Damyang is located towards the southern tip of South Korea and is actually a small county containing a number of small towns and villages. Visitors flock to Damyang for its wealth of bamboo, including a bamboo theme park and a bamboo museum. Visitors can peruse bamboo kitchen supplies or other practical gifts, as well as taste unusual bamboo wine or ice cream. There are also a couple of nearby hiking opportunities around the mountains of Byeongungsan and Chuwolsan.
Boseong is a small but picturesque county and the tea farming capital of South Korea. Visitors here can see traditional terraced farmlands dotted with local women handpicking the tea leaves. The green tea that is farmed in Boseong is known for its high quality, which has been developed over a 1600-year history. As well as tea fields, the area is surrounded by an impressive mountainous landscape, with cedar tress that can reach a height of 20 meters.
Yeongam Gurim Village
As well as being a historical South Korean village, Gurim is also close to the Wolchulsan National Park. The national park is one of smallest and least well known in the country, which makes it quiet and relatively free from coach tours of tourists. The park reaches 800 meters above sea level at its highest point, which offers outstanding views of the area. Gurim Village is nearby and is famed for its old buildings and pottery.
Jinhae is mostly visited for its annual spring cherry blossom festival, when the city’s cherry blossom trees are in full bloom for a short 10-day period before the petals start to fall. The best spot within the city to see the blossoms is by the Gyeonghwa Station, where there is a mile-long stretch of trees. The festival also features cultural performances, art, and parades; the event attracts more than two million visitors annually.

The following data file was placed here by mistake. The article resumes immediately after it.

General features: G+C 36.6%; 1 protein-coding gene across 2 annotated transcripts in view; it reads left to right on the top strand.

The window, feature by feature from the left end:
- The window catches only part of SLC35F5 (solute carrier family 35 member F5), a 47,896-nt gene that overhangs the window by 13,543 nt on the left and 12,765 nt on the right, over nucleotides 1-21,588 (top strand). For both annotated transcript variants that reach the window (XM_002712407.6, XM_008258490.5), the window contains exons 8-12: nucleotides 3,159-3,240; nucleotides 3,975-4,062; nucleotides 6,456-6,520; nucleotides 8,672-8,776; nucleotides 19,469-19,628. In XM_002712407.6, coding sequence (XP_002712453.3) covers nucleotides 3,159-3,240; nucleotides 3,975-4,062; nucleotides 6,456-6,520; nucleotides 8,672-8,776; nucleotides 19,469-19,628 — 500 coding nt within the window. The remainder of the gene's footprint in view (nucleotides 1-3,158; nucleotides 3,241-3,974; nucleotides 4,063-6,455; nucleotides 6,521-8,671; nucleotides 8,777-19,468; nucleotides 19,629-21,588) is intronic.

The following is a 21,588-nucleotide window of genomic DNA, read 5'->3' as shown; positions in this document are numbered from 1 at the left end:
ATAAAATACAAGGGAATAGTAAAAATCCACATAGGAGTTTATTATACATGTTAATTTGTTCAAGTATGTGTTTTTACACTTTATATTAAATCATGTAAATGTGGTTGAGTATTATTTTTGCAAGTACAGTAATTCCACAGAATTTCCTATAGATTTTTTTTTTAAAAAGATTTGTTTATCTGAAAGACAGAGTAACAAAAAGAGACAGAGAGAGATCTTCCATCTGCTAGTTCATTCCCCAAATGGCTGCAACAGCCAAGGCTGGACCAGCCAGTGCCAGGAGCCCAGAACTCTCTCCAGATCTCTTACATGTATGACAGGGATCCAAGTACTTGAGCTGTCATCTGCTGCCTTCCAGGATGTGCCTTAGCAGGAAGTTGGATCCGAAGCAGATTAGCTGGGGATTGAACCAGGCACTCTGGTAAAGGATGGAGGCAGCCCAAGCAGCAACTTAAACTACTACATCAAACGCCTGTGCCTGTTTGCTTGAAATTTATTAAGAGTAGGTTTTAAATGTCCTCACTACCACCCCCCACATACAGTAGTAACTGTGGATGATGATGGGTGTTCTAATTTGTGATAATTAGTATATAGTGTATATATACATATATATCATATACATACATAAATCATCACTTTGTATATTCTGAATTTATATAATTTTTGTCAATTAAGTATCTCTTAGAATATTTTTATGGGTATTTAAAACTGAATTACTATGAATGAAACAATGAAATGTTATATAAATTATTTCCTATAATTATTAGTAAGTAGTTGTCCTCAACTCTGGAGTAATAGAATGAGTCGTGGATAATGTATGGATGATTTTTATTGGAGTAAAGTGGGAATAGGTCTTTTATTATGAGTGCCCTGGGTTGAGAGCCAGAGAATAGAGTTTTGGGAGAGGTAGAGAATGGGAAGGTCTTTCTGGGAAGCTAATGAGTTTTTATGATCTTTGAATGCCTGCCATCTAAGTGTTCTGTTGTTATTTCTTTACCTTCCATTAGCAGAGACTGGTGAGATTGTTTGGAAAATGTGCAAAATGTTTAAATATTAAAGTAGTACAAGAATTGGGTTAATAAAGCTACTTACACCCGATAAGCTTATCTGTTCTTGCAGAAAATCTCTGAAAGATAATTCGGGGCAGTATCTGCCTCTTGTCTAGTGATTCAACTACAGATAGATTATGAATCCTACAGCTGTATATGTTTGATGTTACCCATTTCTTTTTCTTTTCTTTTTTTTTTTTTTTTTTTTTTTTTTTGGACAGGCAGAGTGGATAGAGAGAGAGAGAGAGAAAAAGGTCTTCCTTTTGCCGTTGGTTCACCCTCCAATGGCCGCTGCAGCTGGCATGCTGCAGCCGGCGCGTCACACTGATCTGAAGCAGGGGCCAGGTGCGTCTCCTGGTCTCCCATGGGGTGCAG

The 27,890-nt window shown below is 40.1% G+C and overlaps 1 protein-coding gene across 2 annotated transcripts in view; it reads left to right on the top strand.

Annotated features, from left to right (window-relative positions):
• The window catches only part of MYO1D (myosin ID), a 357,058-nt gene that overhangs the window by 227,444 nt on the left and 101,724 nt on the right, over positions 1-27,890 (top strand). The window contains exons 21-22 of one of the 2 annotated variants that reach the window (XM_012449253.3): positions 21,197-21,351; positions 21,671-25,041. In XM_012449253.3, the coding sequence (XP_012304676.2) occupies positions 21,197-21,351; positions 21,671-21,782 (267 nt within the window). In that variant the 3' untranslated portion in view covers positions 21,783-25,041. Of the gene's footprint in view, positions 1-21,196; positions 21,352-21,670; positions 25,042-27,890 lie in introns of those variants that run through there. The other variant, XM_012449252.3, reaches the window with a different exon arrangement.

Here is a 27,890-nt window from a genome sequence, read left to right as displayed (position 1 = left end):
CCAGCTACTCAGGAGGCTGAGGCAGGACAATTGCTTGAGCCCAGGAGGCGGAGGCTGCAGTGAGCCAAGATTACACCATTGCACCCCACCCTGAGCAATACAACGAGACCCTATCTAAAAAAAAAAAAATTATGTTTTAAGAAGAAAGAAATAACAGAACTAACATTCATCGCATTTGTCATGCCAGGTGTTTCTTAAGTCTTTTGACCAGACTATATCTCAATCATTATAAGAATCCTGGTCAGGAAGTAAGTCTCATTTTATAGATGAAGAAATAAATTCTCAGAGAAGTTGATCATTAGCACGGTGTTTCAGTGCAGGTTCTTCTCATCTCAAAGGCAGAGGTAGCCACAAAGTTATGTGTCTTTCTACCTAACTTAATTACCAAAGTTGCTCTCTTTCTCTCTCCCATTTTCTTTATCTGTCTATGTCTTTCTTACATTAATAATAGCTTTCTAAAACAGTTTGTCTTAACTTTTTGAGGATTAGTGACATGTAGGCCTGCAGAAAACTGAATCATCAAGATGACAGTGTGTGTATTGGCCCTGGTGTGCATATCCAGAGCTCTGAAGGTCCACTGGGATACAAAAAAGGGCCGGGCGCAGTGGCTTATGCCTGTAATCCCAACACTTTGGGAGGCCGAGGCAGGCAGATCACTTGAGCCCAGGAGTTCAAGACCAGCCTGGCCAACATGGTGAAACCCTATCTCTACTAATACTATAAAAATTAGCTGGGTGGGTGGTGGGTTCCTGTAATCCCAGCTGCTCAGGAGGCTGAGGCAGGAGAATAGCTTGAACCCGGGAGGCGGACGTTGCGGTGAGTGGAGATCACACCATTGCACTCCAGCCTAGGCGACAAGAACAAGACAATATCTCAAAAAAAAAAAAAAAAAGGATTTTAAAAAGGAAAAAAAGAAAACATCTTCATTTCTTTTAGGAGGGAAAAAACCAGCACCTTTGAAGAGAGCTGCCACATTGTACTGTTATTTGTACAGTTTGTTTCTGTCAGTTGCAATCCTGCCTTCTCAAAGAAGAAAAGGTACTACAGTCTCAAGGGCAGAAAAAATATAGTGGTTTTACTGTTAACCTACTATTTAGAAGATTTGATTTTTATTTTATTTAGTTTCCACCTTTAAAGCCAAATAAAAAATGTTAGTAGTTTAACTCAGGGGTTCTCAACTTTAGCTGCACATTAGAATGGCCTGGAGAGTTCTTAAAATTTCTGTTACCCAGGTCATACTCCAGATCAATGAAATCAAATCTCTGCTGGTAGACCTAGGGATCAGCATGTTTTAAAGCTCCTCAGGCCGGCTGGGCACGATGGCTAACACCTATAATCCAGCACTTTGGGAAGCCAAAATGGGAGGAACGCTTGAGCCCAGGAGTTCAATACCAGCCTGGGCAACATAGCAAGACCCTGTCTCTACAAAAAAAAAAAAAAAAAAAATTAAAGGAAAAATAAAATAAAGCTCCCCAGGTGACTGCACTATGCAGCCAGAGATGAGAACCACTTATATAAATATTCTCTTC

Bukchon Hanok Village (Seoul)
Bukchon Hanok Village is actually within the city of Seoul itself, but it is a perfectly preserved village dating back 600 years to the Joseon Dynasty. Features include narrow streets and traditional one-story homes with classic pagoda roofs. Today, very few people actually live in this area, but the buildings are used as traditional restaurants, guesthouses, tea houses and cultural centers, making it the perfect place to absorb the atmosphere of historic Korea.
Off the northwest coast of South Korea, a couple of hours’ boat journey from the mainland, is Deokjeokdo, a small island famed for its relaxing beaches and hiking routes. The island is secluded but has a decent selection of hotels, guesthouses and restaurants. There are both sandy and pebble beaches, and a beautiful pine forest where visitors can enjoy a shady walk. While there are many idyllic islands for visitors to choose from around the country, Deokjeokdo is a popular choice with those staying in Seoul, as it is a day trip from the city.